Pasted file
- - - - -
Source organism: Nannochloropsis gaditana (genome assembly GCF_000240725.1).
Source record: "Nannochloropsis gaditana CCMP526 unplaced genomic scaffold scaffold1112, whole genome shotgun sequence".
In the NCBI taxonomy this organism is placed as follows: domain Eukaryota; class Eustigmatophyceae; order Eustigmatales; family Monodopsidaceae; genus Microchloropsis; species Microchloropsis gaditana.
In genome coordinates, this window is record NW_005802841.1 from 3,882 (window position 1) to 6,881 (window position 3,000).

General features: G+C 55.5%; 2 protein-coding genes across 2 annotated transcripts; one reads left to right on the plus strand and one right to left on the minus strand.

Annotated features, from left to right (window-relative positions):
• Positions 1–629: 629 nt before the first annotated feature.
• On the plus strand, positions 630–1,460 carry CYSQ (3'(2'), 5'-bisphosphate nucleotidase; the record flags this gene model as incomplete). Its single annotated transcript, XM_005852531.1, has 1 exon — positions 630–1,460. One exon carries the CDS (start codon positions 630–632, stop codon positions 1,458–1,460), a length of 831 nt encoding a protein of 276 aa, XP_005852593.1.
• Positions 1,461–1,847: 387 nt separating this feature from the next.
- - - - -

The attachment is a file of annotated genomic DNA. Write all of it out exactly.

Source organism: Nannochloropsis gaditana (genome assembly GCF_000240725.1).
Source record: "Nannochloropsis gaditana CCMP526 unplaced genomic scaffold scaffold1112, whole genome shotgun sequence".
In the NCBI taxonomy this organism is placed as follows: domain Eukaryota; class Eustigmatophyceae; order Eustigmatales; family Monodopsidaceae; genus Microchloropsis; species Microchloropsis gaditana.
In genome coordinates, this window is record NW_005802841.1 from 3,882 (window position 1) to 6,881 (window position 3,000).

General features: G+C 55.5%; 2 protein-coding genes across 2 annotated transcripts; one reads left to right on the plus strand and one right to left on the minus strand.

Annotated features, from left to right (window-relative positions):
• Positions 1–629: 629 nt before the first annotated feature.
• On the plus strand, positions 630–1,460 carry CYSQ (3'(2'), 5'-bisphosphate nucleotidase; the record flags this gene model as incomplete). Its single annotated transcript, XM_005852531.1, has 1 exon — positions 630–1,460. One exon carries the CDS (start codon positions 630–632, stop codon positions 1,458–1,460), a length of 831 nt encoding a protein of 276 aa, XP_005852593.1.
• Positions 1,461–1,847: 387 nt separating this feature from the next.